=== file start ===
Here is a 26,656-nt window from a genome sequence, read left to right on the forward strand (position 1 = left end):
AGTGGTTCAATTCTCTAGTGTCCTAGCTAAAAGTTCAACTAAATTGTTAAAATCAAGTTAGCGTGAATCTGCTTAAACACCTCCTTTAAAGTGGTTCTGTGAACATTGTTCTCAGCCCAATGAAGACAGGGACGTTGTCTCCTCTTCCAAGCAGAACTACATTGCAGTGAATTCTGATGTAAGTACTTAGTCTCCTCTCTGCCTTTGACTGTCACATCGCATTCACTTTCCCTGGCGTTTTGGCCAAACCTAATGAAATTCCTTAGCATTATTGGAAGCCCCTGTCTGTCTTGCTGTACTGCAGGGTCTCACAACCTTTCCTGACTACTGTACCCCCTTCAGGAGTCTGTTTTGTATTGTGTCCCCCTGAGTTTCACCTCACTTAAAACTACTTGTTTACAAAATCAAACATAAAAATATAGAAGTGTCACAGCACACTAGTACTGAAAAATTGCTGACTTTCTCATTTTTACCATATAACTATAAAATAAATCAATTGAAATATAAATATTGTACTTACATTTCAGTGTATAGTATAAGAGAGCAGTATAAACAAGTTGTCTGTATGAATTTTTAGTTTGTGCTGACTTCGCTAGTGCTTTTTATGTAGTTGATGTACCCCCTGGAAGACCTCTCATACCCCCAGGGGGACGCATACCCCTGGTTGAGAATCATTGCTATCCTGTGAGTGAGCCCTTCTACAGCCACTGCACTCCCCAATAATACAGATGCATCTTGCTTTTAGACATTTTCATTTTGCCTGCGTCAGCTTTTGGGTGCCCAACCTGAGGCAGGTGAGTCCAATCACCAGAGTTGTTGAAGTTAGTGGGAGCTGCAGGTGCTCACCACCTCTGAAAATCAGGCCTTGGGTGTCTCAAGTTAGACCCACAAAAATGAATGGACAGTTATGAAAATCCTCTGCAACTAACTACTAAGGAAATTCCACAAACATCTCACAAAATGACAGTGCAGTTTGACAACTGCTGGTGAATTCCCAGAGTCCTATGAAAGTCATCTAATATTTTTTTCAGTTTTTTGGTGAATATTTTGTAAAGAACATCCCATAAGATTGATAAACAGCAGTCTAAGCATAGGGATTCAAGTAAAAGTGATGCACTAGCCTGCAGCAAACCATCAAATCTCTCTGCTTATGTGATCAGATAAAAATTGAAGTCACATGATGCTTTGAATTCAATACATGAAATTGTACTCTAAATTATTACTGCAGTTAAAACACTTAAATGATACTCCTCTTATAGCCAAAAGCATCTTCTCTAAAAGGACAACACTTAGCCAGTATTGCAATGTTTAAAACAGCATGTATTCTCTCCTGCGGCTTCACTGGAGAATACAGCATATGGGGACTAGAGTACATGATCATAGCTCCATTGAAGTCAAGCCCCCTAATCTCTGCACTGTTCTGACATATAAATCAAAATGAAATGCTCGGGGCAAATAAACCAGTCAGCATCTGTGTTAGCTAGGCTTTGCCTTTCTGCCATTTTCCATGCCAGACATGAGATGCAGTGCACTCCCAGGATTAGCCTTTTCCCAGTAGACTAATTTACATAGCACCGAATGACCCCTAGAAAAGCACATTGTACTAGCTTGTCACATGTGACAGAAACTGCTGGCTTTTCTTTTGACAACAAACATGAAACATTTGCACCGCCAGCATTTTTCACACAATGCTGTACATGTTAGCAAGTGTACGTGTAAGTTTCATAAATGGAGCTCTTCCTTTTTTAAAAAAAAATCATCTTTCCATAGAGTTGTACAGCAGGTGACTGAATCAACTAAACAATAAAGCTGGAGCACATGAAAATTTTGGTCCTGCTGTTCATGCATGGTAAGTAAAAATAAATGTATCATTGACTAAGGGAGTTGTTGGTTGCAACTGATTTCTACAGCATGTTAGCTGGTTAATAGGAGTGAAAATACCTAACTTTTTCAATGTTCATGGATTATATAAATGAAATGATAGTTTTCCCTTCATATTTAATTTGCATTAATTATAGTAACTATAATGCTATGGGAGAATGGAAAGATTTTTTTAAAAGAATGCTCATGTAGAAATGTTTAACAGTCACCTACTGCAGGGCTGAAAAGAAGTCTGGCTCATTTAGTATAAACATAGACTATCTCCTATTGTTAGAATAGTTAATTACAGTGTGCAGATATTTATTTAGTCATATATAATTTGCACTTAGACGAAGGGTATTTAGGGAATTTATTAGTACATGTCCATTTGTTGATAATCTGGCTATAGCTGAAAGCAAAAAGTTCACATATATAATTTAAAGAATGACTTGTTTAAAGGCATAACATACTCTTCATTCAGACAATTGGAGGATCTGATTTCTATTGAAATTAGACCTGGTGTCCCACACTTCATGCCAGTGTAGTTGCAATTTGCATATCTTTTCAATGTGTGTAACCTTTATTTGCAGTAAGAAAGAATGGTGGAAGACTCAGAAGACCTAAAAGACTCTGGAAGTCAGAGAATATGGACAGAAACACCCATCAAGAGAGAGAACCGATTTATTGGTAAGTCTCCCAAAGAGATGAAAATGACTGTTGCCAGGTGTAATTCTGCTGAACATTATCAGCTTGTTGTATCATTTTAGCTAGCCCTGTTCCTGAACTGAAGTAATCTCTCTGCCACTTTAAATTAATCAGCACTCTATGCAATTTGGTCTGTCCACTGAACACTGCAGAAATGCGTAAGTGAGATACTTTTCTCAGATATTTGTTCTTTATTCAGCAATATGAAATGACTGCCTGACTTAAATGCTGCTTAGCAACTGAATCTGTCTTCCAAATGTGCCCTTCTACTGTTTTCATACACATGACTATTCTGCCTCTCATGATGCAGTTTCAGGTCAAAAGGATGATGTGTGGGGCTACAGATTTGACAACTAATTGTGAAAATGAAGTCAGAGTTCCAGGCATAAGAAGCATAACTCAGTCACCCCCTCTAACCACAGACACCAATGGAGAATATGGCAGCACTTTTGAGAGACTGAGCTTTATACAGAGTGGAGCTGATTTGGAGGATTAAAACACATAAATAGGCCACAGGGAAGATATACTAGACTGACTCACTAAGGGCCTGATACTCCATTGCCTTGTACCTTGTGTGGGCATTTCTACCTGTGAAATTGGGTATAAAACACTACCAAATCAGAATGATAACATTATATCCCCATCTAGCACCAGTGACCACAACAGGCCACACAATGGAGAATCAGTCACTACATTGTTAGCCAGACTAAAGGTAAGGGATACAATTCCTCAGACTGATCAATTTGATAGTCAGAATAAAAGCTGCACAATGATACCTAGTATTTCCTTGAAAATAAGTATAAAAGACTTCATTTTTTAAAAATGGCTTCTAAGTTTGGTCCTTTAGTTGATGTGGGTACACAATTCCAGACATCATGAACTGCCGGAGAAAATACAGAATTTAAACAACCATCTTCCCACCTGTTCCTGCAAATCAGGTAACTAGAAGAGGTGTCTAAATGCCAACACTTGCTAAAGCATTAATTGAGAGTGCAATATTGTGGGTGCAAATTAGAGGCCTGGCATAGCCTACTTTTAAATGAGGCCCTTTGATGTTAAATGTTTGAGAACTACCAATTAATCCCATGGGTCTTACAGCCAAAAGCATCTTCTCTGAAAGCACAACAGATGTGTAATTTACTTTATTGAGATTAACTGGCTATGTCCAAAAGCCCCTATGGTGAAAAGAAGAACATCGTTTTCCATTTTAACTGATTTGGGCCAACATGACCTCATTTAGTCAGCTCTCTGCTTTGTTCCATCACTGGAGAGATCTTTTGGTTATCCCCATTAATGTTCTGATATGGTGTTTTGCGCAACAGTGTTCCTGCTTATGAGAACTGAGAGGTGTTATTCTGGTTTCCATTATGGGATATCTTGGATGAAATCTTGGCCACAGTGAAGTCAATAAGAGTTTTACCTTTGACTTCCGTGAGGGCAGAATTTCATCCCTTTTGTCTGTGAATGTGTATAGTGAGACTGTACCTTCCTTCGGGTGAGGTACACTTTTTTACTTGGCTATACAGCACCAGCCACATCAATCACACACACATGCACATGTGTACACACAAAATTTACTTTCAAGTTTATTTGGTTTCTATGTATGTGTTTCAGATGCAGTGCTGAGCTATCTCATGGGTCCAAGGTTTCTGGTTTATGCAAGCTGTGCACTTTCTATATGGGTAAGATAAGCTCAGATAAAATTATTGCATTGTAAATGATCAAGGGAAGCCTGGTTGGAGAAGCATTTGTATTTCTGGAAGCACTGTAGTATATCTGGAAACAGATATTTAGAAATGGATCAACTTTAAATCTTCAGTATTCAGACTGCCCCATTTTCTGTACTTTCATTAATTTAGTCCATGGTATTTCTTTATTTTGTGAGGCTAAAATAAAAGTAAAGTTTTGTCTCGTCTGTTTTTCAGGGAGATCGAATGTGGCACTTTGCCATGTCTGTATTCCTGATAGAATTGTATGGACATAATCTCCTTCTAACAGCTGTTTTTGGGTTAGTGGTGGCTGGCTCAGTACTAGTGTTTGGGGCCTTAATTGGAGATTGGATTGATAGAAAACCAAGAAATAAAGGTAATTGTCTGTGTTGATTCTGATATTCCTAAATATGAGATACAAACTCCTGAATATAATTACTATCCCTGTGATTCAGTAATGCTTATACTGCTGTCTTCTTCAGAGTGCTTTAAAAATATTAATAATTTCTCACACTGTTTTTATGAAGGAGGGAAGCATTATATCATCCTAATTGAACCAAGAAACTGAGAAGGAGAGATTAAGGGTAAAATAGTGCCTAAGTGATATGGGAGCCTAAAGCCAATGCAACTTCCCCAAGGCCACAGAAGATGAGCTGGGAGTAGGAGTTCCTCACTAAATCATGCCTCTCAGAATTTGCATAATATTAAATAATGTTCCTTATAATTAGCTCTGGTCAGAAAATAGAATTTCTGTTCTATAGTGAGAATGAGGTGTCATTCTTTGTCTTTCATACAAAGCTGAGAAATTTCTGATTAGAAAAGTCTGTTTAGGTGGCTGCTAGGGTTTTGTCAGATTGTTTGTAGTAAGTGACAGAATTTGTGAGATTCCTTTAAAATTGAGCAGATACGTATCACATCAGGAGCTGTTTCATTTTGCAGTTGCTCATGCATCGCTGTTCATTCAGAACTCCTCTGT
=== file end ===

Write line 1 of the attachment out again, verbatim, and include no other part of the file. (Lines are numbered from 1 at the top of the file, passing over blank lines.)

Here is a 26,656-nt window from a genome sequence, read left to right on the forward strand (position 1 = left end):